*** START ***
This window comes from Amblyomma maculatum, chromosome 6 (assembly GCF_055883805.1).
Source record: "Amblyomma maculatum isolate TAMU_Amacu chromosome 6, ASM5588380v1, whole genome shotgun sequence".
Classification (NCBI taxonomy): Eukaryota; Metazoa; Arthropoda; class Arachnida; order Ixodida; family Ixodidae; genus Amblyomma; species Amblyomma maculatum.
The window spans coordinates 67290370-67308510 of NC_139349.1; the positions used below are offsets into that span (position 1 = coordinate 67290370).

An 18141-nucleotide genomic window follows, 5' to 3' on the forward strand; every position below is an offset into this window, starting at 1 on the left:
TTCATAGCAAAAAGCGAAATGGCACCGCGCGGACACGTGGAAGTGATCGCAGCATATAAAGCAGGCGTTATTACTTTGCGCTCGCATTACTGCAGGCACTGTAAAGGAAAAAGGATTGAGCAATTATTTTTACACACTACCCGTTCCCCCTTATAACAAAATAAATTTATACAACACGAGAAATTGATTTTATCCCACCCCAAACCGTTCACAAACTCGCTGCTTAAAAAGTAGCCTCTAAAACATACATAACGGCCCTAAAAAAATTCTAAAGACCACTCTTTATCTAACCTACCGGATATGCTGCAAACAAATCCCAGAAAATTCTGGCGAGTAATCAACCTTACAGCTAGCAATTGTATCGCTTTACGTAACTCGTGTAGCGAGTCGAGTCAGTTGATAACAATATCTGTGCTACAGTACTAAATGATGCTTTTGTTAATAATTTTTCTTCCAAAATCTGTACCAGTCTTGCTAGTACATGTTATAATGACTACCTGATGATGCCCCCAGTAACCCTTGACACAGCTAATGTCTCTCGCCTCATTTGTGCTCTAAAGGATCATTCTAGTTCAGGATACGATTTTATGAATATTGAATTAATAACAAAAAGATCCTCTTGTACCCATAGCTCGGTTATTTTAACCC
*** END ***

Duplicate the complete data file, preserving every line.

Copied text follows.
This window comes from Amblyomma maculatum, chromosome 6 (assembly GCF_055883805.1).
Source record: "Amblyomma maculatum isolate TAMU_Amacu chromosome 6, ASM5588380v1, whole genome shotgun sequence".
Classification (NCBI taxonomy): Eukaryota; Metazoa; Arthropoda; class Arachnida; order Ixodida; family Ixodidae; genus Amblyomma; species Amblyomma maculatum.
The window spans coordinates 67290370-67308510 of NC_139349.1; the positions used below are offsets into that span (position 1 = coordinate 67290370).

An 18141-nucleotide genomic window follows, 5' to 3' on the forward strand; every position below is an offset into this window, starting at 1 on the left:
TTCATAGCAAAAAGCGAAATGGCACCGCGCGGACACGTGGAAGTGATCGCAGCATATAAAGCAGGCGTTATTACTTTGCGCTCGCATTACTGCAGGCACTGTAAAGGAAAAAGGATTGAGCAATTATTTTTACACACTACCCGTTCCCCCTTATAACAAAATAAATTTATACAACACGAGAAATTGATTTTATCCCACCCCAAACCGTTCACAAACTCGCTGCTTAAAAAGTAGCCTCTAAAACATACATAACGGCCCTAAAAAAATTCTAAAGACCACTCTTTATCTAACCTACCGGATATGCTGCAAACAAATCCCAGAAAATTCTGGCGAGTAATCAACCTTACAGCTAGCAATTGTATCGCTTTACGTAACTCGTGTAGCGAGTCGAGTCAGTTGATAACAATATCTGTGCTACAGTACTAAATGATGCTTTTGTTAATAATTTTTCTTCCAAAATCTGTACCAGTCTTGCTAGTACATGTTATAATGACTACCTGATGATGCCCCCAGTAACCCTTGACACAGCTAATGTCTCTCGCCTCATTTGTGCTCTAAAGGATCATTCTAGTTCAGGATACGATTTTATGAATATTGAATTAATAACAAAAAGATCCTCTTGTACCCATAGCTCGGTTATTTTAACCC